Taking care of ourselves – particularly when we work in an organisation dedicated to caring for others – can sometimes be overlooked.
However having regular health exams, tests and checking ourselves for lumps and bumps is really important and can help find problems before they start. Most adults are also sexually active and good sexual health is important not only to ourselves as individuals but also our wider communities.
This month’s Flourish initiative all about #MyPersonalHealth and covers a range of topics. It’s also Movember so if you are growing a moustache this month or doing anything else to raise awareness of men’s health issues, be sure to send us your photos!
Our personal health, including our sexual health, affects every one of us throughout the course of our lives. We may need:
• testing for sexually transmitted infections (STIs)
• cervical screening
• advice and examination for changes to a testicle or breast
• information about prostate problems and prostate cancer
• HPV vaccination for children in our families
• pregnancy advice and options
• access to HIV prevention (PEP or PREP) or treatment
• support with menopausal symptoms
• help and support for psychosexual or erectile problems
It all started in 2003 in Melbourne, Australia with two friends. Now more than 5 million people later the Movember has a become global movement tackling prostate cancer, testicular cancer, mental health and suicide prevention.
So if you are supporting this worthy cause by growing a moustache, hosting your own event to raise funds for men’s health, Moving for Movember (60km for the 60 men lost to suicide each hour across the world) or hosting a Mo-Ment in the workplace let us know.
We’d love to share your photographs on Instagram throughout the month.
Before reaching screening age and in between routine mammograms, it’s important to be breast aware. This means getting to know what is normal for you, knowing the signs and symptoms to look and feel for and reporting any changes of concern to your GP.
Prostate cancer is the most commonly diagnosed cancer in men in the UK and while testicular cancer is a less common cancer, it mostly affects men aged between 15 and 49 years of age. It is important to know the facts and take action early.
Many of us, no matter who our sexual partners are, will experience problems with sex at some point in our lives, roughly one in 10 men and one in two to three women. These can be either physical problems, such as painful sex or erection problems or psychological such as not feeling like having sex.
Help is available from GPs, specialist counselling services or from a psychosexual therapist.
On the road
While we all work in the NHS, our personal health can also be something we don’t often talk about so we’re taking to the road throughout November to offer support and advice.
Come and join us at our personal health and wellbeing stands, which will have a particular focus on sexual health.
Breaking down some of the myths around sexual health…
Lesbians don’t need to have a smear test
All women aged from 25 to 64 years old who have a cervix need to have a cervical smear regardless of who they sleep with or who they have slept with in the past. View information leaflet here.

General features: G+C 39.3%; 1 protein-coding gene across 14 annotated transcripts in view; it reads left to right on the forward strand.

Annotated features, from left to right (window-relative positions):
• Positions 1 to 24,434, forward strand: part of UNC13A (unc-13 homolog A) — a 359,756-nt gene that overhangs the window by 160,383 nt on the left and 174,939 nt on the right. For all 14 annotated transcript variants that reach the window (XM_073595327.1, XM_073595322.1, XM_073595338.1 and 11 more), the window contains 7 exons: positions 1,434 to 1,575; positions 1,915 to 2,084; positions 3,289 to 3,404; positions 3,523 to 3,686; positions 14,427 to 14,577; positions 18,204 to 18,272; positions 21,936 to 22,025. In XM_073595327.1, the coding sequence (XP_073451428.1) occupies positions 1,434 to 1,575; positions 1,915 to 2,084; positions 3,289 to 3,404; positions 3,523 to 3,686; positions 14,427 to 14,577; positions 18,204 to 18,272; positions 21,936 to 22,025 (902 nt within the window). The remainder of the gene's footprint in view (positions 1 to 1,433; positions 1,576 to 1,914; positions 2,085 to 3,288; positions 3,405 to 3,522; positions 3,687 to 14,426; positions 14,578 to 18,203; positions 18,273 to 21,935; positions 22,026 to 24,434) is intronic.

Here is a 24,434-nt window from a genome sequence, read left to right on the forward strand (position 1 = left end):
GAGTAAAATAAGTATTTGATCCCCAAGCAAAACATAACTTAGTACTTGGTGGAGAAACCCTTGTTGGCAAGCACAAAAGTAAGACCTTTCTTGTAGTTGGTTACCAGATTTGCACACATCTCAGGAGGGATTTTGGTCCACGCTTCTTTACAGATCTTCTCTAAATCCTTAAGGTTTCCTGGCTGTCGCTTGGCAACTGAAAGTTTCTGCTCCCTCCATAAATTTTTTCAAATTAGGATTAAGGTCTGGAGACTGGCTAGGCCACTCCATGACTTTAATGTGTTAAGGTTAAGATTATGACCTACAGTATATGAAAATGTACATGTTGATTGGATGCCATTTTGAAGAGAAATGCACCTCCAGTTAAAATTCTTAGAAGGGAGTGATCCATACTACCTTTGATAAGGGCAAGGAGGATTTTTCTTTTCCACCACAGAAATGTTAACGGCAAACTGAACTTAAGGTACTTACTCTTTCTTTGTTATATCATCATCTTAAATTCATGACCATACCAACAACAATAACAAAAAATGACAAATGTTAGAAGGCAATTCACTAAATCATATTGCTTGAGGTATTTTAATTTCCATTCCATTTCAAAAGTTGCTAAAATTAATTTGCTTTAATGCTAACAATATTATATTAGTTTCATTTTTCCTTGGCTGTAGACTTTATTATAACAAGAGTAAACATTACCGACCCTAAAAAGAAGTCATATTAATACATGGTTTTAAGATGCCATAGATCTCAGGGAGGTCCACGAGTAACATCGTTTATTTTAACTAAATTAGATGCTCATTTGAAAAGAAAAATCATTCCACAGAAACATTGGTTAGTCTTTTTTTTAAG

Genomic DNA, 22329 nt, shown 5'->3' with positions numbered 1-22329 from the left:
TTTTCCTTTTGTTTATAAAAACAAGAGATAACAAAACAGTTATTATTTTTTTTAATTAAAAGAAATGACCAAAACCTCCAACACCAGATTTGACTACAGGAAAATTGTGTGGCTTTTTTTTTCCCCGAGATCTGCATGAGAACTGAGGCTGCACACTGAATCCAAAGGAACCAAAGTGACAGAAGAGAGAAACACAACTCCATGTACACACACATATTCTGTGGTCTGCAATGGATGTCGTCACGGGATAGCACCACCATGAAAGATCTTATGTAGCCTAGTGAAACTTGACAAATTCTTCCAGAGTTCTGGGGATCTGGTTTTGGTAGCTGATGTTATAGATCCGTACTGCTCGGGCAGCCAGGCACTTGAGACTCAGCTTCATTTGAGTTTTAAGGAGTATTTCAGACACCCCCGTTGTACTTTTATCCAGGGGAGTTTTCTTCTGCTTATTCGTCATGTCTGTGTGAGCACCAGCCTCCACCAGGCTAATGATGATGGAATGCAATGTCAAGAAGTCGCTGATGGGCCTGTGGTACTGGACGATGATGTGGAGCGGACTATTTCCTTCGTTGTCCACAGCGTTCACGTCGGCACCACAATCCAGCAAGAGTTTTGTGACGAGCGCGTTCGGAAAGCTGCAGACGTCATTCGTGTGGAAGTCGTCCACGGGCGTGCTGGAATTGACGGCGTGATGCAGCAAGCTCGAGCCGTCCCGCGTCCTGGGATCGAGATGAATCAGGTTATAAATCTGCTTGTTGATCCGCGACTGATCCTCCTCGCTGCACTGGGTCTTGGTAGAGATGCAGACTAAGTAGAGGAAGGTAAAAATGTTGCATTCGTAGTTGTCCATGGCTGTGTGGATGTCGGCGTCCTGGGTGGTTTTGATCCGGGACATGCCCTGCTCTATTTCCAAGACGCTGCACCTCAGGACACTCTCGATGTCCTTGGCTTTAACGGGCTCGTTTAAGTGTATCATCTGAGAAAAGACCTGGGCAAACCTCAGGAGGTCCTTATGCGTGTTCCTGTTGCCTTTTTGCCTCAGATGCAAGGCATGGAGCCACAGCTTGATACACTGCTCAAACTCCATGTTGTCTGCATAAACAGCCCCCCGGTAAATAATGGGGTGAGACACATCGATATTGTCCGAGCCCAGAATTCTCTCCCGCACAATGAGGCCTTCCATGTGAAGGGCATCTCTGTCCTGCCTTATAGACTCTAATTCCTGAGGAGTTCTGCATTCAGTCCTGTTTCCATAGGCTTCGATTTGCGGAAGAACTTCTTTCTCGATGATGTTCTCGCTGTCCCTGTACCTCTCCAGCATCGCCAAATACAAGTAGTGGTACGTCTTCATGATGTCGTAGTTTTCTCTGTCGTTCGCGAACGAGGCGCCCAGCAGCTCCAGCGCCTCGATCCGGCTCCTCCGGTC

I don’t ‘sleep around’ so I don’t need testing for STIs
Anyone can acquire a sexually transmitted infection; it could be from the first time that someone has any kind of sexual contact regardless of whether they have any penetrative sexual contact.
Infections are transmitted in sexual secretions and from skin to skin genital contact. Young people bear the highest rates of chlamydia infection in the UK and rates of STIs in older people are rising following growing numbers in relationship break-ups in this age group and then meeting new partners.
Changing attitudes to sex in our society are also encouraging more people to explore their sexuality, sexual practices and gender.
- Chlamydia screening for the Under 25’s: checkyourbits.org
- Sex as you get older: https://www.nhs.uk/live-well/sexual-health/sex-as-you-get-older/
- Sexual Health and relationships for the Over 50’s: fpa.org.uk/sites/default/files/people-over-50-relationships-and-sexual-health.pdf
I’m not at risk of HIV from my sexual partners’
Anyone can be at risk of HIV if they have had sex without a condom. Know your HIV status by getting an HIV test. HIV isn’t an infection that kills if it is diagnosed early.
The life expectancy of someone of effective treatment is equal to that of a person without HIV. Someone on treatment where their levels of the virus are undetectable cannot transmit HIV to their sexual partners.
New Croft Sexual Health Service Information
The sexual health service in Newcastle is the New Croft Centre based at Market Street East in the city centre. It is a free and confidential service for anyone aged 13 years plus and you do not have to live within Newcastle to access the service.
The team run a range of clinics with both walk-in and booked appointments available.
Should you wish to attend please be reassured that we would not routinely inform your GP, HR or Occupational Health of your attendance and our electronic patient records are separate to a general health record so cannot be viewed by anyone who is not a staff member of the sexual health service.
What’s your status?
Do you know your HIV status? If you’ve never tested for HIV or it’s been a while since your last test, why not find out?
PrEP Research Trial
New Croft Clinic are currently taking part in this national study which offers eligible participants an oral medication to reduce the risk of becoming HIV positive through unprotected sex
HPV – The Key Facts
HPV is the name of a very common group of viruses. Find out more in our key facts sheet.